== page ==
Each of her arguments fails utterly and it looks like there is no possible way for her to convince Jon to return to save the world.  It is only in the last minutes of their dialog that the situation changes.  Jon unwittingly enables her to correlate all her memories and to realize that Edward Blake – the man who once tried to rape her mother – is her father.  This sudden realization changes Jon’s perspective on the human race and allows him to see people as a thermodynamic miracle.


The most curious attitudes about the human race come from Walter Kovacs (a.k.a. Rorschach).  Outwitted and framed by Veidt for Moloch’s murder, Kovacs is captured by the police, held at Sing Sing penitentiary, and forced to undergo mandatory psychological counselling by Malcom Long.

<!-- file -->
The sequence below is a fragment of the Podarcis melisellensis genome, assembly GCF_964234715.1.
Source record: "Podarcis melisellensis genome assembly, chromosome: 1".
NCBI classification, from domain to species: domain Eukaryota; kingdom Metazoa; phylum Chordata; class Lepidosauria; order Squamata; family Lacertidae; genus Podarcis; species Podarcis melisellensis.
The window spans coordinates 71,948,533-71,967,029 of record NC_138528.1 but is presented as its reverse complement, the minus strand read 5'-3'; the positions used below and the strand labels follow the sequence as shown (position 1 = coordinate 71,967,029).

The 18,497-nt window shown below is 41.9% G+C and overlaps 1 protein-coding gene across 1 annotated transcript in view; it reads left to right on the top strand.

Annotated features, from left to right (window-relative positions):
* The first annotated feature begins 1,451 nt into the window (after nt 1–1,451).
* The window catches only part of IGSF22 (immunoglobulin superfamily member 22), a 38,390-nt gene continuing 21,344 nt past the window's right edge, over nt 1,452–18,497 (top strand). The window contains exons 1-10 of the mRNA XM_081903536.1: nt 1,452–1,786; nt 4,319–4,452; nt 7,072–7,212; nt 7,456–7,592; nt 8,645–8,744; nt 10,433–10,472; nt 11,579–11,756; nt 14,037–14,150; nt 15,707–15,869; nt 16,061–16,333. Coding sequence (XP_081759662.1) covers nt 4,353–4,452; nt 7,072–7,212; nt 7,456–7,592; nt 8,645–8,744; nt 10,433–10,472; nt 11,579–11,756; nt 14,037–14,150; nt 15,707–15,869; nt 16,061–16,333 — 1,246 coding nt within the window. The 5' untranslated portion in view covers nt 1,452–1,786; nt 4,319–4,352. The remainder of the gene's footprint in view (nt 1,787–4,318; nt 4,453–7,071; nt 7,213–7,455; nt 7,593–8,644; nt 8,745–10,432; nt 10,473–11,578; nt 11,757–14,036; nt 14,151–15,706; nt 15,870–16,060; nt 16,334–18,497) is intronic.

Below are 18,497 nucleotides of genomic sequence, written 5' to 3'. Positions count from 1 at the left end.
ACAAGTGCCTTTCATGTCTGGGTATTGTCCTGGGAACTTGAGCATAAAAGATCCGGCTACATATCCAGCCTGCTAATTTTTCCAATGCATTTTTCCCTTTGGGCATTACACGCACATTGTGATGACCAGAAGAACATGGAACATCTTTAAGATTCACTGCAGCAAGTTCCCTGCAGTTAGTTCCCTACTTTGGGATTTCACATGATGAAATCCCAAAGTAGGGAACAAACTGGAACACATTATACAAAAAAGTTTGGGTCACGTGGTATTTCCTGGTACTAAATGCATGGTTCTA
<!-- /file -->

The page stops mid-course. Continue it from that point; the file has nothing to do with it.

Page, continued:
After days of evasion, Kovacs explains to Long how he got his unique ‘face’


and the connection between this ever shifting viewpoint on black and white and how he decided to adopt Rorshach as his superhero persona.


It should be noted that the modern viewpoint of the Kitty Genovese story is that the New York Times exaggerated the indifference of the neighbors, neglected to mention that the cops were called twice, and failed to state that no one could clearly see or hear what was happening in that alleyway.  Nonetheless, Moore makes a lot out of this story and how it influences Kovacs into becoming Rorshach.

The last evolution for Kovacs occurs when he takes on the case of the kidnapping and butchering of a little girl.  The particular brutality of the monsters who killed this little girl when they realized that she wasn’t the daughter of a rich man but simply shared the name drive Rorschach into becoming a monster himself.  After that pivotal event, Rorschach is the prime personality and Kovacs is the mask.